In July and August of 2006, the Israeli military pummeled Lebanese territory for 34 days, killing approximately 1200 people. Most were civilians. Other casualties of the onslaught included bridges, highways, homes, farmland, power plants, factories, UN observation posts, and a variety of non-human organisms; as Oxfam reported at the time, “initial estimates put livestock loss at one million poultry, 25,000 goats and sheep, and 4,000 cattle.”
Shortly after the end of the bloody affair, a friend and I embarked on a hitchhiking tour of Lebanon that lasted for several months and transformed our conception of what constituted a normal landscape. When we subsequently crossed into Syria and then Turkey, intact infrastructure seemed suddenly aberrant. Villages that hadn’t been reduced to rubble looked out of place.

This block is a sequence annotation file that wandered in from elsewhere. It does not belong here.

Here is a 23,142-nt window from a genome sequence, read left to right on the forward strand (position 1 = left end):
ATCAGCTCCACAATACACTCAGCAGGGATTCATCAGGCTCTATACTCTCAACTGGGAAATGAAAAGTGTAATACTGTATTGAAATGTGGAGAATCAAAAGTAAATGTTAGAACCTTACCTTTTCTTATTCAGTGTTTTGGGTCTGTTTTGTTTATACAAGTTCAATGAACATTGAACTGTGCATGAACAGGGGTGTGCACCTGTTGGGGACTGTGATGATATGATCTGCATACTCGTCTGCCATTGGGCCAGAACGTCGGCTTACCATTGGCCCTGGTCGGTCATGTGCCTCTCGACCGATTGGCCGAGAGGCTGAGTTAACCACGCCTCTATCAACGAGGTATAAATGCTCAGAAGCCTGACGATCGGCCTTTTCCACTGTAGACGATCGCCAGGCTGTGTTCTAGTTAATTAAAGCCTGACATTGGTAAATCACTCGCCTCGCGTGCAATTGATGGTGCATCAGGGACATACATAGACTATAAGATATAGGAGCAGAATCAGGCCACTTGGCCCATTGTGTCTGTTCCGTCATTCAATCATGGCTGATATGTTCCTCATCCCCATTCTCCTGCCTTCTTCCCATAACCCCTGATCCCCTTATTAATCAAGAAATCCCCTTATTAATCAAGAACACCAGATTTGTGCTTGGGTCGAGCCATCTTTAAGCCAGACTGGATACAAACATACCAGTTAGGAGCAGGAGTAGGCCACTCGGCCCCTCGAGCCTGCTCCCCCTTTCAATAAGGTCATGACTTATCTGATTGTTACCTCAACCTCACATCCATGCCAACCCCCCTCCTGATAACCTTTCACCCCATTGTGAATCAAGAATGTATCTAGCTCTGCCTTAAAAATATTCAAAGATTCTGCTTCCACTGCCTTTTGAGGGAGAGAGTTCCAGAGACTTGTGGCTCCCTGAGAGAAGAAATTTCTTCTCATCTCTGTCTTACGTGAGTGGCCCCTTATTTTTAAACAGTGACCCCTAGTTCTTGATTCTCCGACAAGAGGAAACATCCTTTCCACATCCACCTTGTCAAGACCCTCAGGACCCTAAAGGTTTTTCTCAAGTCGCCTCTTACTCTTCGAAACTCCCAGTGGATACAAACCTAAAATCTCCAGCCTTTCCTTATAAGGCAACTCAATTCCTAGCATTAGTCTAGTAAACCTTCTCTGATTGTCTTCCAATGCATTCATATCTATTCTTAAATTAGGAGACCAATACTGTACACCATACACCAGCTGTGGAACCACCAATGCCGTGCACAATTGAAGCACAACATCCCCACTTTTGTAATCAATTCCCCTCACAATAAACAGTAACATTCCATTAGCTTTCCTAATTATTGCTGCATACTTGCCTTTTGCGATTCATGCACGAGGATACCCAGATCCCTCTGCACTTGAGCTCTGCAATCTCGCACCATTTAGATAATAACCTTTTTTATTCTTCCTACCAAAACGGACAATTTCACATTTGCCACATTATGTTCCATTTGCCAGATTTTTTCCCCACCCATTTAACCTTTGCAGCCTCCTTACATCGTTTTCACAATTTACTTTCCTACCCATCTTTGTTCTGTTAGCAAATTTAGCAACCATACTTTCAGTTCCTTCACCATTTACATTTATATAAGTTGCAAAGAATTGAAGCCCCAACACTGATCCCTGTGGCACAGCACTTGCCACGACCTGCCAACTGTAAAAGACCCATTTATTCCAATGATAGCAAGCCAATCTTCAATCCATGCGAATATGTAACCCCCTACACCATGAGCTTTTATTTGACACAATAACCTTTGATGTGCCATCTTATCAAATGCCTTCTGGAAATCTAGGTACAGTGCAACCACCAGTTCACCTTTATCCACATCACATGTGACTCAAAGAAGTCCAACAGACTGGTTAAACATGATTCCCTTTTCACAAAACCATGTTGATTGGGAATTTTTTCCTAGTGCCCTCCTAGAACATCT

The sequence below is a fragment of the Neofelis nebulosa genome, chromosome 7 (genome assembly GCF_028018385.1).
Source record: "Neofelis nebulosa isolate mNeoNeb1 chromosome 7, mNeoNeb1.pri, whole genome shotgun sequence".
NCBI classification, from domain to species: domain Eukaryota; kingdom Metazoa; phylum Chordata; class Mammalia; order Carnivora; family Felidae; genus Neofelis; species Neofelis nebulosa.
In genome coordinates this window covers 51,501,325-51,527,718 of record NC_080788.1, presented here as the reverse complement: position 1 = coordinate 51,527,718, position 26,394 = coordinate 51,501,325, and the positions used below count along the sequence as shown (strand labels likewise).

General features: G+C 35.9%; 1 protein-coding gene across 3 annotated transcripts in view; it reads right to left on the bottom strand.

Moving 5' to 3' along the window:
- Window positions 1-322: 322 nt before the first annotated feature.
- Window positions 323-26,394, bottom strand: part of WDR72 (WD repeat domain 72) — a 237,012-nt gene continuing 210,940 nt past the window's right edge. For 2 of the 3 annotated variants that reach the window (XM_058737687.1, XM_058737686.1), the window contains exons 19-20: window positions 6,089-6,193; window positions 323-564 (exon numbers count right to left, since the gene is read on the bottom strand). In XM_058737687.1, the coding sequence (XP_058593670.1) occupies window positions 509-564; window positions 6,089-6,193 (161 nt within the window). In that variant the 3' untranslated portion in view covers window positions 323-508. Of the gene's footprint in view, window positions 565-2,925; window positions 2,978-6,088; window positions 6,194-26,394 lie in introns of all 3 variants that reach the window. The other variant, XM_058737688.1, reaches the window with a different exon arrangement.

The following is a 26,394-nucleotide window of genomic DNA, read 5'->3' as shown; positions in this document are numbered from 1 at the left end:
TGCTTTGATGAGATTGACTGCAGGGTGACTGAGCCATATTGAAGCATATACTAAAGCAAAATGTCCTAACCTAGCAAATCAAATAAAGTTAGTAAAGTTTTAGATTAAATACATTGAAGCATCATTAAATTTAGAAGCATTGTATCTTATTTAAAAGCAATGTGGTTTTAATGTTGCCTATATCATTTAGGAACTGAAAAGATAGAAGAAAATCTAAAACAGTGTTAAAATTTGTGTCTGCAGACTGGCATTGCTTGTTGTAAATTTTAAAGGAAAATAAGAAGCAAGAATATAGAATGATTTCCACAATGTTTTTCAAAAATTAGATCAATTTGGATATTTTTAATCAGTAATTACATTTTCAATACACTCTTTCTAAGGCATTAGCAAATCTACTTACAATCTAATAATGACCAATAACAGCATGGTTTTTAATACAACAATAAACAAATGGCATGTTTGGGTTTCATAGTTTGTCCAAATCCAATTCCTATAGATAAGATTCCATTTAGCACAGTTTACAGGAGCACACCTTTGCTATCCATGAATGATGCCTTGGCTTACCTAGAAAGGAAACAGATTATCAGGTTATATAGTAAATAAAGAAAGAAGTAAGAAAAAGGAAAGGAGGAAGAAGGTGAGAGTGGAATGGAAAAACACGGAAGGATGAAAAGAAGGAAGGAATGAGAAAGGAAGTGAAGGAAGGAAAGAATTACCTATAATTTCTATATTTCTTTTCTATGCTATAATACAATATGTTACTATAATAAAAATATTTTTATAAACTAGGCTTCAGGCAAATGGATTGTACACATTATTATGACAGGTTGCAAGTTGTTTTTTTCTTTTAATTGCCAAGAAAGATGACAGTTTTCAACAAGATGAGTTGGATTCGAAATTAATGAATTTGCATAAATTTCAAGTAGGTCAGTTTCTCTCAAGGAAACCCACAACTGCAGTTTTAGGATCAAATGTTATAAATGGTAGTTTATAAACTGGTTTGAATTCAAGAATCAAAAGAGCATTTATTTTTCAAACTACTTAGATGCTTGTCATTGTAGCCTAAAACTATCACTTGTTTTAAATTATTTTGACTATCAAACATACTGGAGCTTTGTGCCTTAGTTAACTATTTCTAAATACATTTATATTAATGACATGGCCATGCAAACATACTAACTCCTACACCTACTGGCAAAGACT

A main epicentre of Israeli destruction in Lebanon was the south Lebanese town of Bint Jbeil, situated four kilometers from the Israeli border and occupied by the Israel Defense Forces for 18 years until the IDF was forced to withdraw in May 2000. Bint Jbeil’s recent history reveals much about why the Israelis were so intent on flattening it. READ MORE AT MIDDLE EAST EYE.